America Unearthed returns for a third season on the History Channel H2 asking the question, did Davy Crockett die at the Battle of the Alamo? According to the ′history′ books, Crockett was killed when the Alamo fell on March 6, 1836. But our favorite forensic geologist, Scott Wolter, isn′t so sure. He received a tip from Jason Nelson of Winston County, Alabama who claims that David Crockett obtained a land grant in Winston County many years after the Alamo. Wolter travels there to meet Jason and his mother, Glenda Alexander. They show Wolter the land grant, signed by President James Buchanan, in 1858. They also show Scott a clipping from a local newspaper from April, 1836 saying that Col. Crockett is still alive and recovering from a wound. They also claim that Crockett was buried on the property, which they now own.
Wolter contacts an archeologist, Mike Arbuthnot, to assist in the search for the truth. Mike suggests using ground penetrating radar, GPR, to hunt for the burial site, as well as for any other artifacts. Theories as to why Davy Crockett may have gone into hiding in Alabama stem from the falling out between himself and President Andrew Jackson over Indian policy. Jackson forcibly moved five tribes from their native homelands, causing much death and misery. The area in Winston County where the land grant is for was once part of the Cherokee Nation. It should also be noted that Winston County was one of the pro-Union locales in ′The South′ during the Civil War.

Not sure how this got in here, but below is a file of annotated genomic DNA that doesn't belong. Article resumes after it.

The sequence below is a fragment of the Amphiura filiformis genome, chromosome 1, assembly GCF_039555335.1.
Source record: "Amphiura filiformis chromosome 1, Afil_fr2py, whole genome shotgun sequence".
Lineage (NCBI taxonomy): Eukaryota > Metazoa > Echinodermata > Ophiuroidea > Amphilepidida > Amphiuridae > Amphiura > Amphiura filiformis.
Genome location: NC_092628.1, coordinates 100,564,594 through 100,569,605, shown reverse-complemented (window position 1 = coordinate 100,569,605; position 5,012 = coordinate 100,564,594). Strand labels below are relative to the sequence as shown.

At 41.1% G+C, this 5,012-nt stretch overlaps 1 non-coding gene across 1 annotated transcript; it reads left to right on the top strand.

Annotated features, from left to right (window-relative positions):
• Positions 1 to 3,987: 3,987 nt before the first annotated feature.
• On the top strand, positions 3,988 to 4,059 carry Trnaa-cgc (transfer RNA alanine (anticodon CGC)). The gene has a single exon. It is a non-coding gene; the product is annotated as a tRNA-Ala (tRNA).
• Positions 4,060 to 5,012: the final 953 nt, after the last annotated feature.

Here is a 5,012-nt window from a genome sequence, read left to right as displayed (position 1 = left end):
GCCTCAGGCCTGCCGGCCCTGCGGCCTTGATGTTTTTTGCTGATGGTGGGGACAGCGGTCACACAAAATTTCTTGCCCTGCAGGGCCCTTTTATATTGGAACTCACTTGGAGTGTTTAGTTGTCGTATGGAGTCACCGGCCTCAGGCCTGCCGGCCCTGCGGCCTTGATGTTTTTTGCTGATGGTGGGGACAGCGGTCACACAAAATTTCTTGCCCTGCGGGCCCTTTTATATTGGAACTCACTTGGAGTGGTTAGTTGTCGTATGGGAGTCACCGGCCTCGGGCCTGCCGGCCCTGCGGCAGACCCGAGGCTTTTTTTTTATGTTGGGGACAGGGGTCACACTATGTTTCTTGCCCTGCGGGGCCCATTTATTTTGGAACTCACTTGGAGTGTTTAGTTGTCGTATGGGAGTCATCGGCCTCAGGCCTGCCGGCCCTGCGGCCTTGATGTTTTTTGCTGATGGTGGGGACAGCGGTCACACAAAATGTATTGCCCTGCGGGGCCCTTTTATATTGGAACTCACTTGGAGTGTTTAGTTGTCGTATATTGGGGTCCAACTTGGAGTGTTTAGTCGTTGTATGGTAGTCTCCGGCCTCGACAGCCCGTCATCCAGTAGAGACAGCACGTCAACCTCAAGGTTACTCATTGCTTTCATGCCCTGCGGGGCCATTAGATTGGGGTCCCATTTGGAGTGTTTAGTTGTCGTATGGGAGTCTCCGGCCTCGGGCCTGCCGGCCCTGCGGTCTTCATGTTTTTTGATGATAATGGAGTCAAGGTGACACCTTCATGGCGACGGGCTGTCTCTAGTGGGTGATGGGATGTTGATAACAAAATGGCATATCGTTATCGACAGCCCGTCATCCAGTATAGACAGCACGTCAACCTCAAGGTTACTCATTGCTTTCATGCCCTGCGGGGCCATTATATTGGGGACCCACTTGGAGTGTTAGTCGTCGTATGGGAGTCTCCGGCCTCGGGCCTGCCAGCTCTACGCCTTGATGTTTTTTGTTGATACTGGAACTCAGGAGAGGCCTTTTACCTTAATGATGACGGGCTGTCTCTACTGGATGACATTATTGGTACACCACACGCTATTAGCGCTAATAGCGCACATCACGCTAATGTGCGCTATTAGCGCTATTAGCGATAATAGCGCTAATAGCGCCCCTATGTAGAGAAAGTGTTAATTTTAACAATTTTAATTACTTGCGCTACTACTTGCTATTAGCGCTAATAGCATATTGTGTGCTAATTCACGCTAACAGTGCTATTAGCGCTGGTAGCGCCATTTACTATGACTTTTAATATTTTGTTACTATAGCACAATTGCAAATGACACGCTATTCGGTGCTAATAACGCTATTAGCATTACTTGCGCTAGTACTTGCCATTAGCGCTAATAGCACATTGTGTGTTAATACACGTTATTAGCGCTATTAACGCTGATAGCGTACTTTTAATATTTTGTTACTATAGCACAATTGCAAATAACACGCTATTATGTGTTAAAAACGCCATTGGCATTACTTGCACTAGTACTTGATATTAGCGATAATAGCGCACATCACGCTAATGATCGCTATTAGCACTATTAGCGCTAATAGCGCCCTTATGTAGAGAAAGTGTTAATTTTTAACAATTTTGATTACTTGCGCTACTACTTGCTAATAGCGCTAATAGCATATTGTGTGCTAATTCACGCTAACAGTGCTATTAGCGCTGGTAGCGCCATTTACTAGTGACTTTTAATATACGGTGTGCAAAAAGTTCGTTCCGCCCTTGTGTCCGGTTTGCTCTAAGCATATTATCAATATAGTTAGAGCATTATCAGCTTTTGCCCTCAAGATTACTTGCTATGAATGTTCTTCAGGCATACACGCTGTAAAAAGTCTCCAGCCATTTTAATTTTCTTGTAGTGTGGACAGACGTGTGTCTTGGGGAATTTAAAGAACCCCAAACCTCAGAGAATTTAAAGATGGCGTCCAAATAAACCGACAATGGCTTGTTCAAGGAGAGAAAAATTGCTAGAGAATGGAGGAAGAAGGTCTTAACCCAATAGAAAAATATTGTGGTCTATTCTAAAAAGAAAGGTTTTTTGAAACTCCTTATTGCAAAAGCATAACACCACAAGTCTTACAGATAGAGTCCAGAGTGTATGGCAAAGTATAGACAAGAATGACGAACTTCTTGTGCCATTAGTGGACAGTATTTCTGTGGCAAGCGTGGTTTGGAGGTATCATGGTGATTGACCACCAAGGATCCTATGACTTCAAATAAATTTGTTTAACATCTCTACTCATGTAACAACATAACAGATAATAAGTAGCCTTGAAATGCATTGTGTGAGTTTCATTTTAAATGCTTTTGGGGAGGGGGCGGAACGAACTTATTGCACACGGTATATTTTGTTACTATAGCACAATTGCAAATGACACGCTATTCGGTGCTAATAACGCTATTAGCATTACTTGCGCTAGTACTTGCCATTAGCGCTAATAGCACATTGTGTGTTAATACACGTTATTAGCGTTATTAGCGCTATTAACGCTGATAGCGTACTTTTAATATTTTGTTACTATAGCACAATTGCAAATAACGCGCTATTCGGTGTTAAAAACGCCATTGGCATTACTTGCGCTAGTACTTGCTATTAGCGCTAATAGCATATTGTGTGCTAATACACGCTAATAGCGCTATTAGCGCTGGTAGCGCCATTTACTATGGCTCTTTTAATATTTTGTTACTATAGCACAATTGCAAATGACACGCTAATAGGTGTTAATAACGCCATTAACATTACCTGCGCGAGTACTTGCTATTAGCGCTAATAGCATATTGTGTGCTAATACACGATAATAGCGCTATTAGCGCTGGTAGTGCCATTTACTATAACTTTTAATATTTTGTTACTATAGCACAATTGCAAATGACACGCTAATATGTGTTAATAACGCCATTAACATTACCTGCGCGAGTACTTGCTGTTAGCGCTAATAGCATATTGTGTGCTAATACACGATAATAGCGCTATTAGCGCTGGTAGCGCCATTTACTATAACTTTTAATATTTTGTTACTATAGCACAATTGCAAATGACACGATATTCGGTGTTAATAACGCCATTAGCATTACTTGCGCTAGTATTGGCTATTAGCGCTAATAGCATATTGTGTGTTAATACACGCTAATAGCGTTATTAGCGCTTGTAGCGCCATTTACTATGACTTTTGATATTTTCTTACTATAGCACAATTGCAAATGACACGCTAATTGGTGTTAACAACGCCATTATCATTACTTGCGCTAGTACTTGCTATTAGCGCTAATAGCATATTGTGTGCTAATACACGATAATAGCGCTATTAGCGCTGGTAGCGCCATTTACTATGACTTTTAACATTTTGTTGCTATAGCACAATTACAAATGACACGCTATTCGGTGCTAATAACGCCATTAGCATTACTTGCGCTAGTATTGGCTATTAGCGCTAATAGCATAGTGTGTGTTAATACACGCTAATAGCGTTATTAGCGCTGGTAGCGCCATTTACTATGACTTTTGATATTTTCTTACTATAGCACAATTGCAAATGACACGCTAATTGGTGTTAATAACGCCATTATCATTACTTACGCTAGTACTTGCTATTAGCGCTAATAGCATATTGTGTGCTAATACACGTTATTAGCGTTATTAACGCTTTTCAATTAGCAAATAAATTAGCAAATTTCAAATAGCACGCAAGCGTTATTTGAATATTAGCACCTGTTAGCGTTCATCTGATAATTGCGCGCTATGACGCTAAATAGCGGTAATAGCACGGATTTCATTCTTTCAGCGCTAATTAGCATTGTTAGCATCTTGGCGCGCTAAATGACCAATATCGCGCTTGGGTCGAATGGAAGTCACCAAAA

The initial GPR search only results in finding a rock. While Mike continues, Scott heads to San Antonio, Texas to visit the Alamo. Wolter notices several Masonic and Templar symbols on the site, including an AVM, also known as an Ava Maria. Scott meets with a local historian, Michael Wallis, for more info on Crockett and the Alamo. Wallis believes that Davy Crockett did die at the Alamo, but also confirms that Crockett, Sam Houston and even General Santa Anna were all Freemasons. Oh-oh! He also tells Scott that Crockett had visited Alabama before on a hunting trip, so Davy may have a connection to the region.
Intrigued, Wolter flies back to his home in Minnesota and meets with John Roberts of the local Scottish Rite of Freemasonry Temple. Roberts tells Scott that, according to the legend, when Santa Anna was taken captive by the Texans after the Battle of San Jacinto on April 21, 1836, he gave the Freemason ′Sign of Distress; to Sam Houston, who then spared the Mexican general′s life. Could Davy Crockett had done the same weeks earlier at the Alamo? Who can say?
Before returning to Alabama, Scott visits the Davy Crockett cabin in Rutherford, Tennessee. He meets with an actual blood relation to Crockett, a great-great-great-great-granddaughter, Joy Bland. She has no doubt that Davy Crockett did die at the Alamo, and tells Wolter that there were several David Crocketts in Tennessee at the time. She provides Scott with an authenticated handwriting sample to compare with those in Alabama. Back in Winston County, Wolter gives the locals the bad news. The experts say the signatures do not match. Wolter thinks it may be due to age and the 20-year time difference. But Michael Arbuthnot says that it is another person, David Crockett Cagle, who obtained the land grant in Winston County, Alabama. Oh well! Another Masonic conspiracy bites the dust! When will Scott Wolter give the Freemason ′Sign of Distress′?